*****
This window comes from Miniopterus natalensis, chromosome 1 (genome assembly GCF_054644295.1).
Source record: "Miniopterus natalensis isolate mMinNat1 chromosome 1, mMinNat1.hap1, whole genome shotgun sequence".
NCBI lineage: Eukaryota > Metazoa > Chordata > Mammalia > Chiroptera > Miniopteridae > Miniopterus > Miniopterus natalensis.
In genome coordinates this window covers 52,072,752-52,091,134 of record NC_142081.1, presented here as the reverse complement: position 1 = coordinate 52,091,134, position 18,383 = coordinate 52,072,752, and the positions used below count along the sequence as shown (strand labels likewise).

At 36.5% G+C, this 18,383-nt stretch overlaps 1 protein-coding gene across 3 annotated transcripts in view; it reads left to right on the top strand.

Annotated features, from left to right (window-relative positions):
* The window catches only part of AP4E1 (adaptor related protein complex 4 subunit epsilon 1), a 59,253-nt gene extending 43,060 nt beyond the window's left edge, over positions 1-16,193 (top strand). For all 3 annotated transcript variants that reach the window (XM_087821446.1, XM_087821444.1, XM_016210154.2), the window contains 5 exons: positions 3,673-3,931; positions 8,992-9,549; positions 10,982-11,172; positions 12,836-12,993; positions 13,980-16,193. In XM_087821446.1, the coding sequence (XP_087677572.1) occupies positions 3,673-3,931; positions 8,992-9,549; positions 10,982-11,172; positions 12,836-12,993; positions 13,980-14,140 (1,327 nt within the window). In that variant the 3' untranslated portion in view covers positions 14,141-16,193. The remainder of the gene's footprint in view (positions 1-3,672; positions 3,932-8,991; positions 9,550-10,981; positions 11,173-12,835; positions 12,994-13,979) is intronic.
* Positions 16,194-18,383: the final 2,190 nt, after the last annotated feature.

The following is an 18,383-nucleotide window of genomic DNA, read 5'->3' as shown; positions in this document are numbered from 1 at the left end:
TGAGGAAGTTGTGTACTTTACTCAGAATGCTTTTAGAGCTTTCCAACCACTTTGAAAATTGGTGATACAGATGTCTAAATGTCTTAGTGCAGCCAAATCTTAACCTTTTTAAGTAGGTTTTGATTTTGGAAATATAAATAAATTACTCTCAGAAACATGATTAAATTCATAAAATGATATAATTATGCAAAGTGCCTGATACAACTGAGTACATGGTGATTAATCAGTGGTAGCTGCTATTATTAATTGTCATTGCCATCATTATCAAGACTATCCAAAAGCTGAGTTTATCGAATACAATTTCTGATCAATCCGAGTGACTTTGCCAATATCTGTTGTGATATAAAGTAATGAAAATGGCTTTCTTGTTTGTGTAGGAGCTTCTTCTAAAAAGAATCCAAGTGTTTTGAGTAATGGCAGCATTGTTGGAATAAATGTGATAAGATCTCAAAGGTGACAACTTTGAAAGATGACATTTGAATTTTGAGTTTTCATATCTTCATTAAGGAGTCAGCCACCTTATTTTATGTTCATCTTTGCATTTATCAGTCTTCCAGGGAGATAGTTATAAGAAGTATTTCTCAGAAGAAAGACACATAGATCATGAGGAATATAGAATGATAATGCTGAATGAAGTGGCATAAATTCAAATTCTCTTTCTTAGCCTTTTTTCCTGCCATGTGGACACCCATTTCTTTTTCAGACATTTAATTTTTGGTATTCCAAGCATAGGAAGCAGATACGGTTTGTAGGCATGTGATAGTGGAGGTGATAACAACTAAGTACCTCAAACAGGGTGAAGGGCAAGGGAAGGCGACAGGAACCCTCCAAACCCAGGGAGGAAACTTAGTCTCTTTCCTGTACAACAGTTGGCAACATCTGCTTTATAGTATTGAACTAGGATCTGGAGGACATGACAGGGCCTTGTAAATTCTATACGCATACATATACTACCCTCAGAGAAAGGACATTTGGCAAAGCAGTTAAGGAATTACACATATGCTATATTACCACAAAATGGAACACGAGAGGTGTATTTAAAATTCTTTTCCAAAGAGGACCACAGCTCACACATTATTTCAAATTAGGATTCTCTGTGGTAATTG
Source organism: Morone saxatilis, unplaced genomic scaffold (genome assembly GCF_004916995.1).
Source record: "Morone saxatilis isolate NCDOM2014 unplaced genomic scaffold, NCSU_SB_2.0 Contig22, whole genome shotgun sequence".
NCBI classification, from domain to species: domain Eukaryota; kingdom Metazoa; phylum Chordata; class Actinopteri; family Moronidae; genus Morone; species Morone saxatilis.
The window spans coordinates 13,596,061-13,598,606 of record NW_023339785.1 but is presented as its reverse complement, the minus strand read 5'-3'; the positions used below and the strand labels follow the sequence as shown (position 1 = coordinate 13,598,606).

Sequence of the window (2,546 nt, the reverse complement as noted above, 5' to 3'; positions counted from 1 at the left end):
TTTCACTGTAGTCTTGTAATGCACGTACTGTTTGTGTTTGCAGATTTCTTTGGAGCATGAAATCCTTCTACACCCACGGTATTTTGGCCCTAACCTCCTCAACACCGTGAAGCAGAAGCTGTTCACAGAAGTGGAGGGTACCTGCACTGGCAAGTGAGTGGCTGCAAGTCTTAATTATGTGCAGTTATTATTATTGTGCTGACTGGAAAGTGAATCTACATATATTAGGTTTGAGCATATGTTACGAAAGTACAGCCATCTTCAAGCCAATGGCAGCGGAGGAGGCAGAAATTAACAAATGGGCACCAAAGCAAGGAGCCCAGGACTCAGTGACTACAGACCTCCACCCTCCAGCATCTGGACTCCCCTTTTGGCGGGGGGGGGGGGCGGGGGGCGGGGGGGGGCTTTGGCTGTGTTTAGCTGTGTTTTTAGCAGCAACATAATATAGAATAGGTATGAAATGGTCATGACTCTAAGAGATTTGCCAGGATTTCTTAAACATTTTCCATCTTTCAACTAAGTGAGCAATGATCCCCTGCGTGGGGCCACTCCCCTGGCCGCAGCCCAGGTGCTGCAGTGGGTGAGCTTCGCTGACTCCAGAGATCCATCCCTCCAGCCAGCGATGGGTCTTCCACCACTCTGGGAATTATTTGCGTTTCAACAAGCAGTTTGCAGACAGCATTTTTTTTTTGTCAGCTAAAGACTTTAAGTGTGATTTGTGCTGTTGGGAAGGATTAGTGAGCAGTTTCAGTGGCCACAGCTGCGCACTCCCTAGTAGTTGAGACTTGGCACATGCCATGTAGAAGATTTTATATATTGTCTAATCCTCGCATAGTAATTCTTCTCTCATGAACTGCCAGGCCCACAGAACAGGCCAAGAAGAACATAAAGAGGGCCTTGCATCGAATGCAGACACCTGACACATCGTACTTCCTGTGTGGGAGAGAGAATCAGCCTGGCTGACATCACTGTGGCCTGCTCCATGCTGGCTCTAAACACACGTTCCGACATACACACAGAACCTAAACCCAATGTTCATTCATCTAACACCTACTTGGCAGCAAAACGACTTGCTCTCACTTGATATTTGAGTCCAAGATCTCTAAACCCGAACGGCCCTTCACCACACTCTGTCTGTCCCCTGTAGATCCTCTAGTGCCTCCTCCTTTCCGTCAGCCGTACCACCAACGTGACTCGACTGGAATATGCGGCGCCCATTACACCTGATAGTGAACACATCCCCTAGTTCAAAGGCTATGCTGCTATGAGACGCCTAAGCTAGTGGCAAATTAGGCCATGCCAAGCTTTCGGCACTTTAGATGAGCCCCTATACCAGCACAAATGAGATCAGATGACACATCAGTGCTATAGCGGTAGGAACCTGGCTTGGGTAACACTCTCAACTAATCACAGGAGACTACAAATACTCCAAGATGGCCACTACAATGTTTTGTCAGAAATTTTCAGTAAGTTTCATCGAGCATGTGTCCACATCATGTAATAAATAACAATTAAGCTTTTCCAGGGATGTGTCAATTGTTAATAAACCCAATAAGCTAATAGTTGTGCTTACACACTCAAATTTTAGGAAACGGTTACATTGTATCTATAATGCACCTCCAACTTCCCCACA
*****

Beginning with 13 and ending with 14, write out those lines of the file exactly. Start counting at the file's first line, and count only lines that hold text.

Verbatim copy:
NCBI classification, from domain to species: domain Eukaryota; kingdom Metazoa; phylum Chordata; class Actinopteri; family Moronidae; genus Morone; species Morone saxatilis.
The window spans coordinates 13,596,061-13,598,606 of record NW_023339785.1 but is presented as its reverse complement, the minus strand read 5'-3'; the positions used below and the strand labels follow the sequence as shown (position 1 = coordinate 13,598,606).